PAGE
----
# Statistical Learning

** Published:**

This lesson is from An Introduction to Statistical Learning

# What Is Statistical Learning?

Advertising data set consists of the sales of that product in 200 different markets, along with advertising budgets for the product in each of those markets for three different media: TV, radio, and newspaper

Sales as function of media budget for 200 different markets

Develop an accurate model that can be used to predict sales on the basis of the three media budgets

- Advertising Budget
- Input Variable, $X$
- $X_1, X_2, X_3$ for TV, Radio, Newspaper

- Predictors, Independent Variables, Features, Variables

- Input Variable, $X$
- Sales
- Output Variable, $Y$
- Response, Dependent Variable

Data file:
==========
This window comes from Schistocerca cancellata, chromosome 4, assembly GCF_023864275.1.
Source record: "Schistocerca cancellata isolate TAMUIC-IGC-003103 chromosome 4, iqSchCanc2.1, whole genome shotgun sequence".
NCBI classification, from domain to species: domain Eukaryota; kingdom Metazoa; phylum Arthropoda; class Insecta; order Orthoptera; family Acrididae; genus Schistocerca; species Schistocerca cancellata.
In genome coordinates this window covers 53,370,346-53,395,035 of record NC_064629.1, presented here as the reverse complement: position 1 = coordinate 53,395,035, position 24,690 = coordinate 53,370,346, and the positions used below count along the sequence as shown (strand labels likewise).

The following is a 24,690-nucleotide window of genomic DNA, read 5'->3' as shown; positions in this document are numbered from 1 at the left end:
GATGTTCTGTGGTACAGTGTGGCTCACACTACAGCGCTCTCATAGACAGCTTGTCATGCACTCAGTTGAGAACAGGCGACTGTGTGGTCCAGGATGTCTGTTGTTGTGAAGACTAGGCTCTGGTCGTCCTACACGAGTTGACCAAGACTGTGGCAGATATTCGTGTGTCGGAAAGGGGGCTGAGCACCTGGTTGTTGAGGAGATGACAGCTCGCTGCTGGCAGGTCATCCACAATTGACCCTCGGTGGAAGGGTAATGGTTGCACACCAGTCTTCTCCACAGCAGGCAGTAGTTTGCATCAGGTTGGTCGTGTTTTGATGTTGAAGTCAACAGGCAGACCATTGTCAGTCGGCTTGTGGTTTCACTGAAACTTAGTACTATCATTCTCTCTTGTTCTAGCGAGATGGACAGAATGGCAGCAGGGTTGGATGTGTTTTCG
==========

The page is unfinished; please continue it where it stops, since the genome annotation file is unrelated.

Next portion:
- In general, we assume quantitative response Y and p different predictors, $X_1, X_2,…, X_p$. We assume that there is some relationship between $Y$ and $X=X_1, X_2,…, X_p$
- $Y = f(X) + \epsilon$
- $f$ is fixed but unknown function and
- $\epsilon$ is random error term independent of $X$ and mean $0$
- $f$ represents the systematic information that $X$ provides about $Y$

- $Y = f(X) + \epsilon$

- Advertising Budget

Red: Observed values; Blue curve: unknown function $f$; Black lines: error (+ve or -ve with overall mean zero) |

Red: observed values for some individuals; Blue surface: true relationship between income, years of education, seniority (since data is simulated) |

## Why Estimate $f$

- Prediction
- Inference

### Prediction

- Since error term averages to zero, $\hat{Y} = \hat{f}(X)$
- Example
- $X_1, . . . ,X_p$ - characteristics of a patient’s blood sample, and $Y$ encode risk for a severe adverse reaction to a particular drug

- Accuracy of $\hat{Y}$ as prediction of $Y$ depends on reducible error and irreducible error.
- Reducible Error
- Inaccuracy that $\hat{f}$ is not perfect estimate of $f$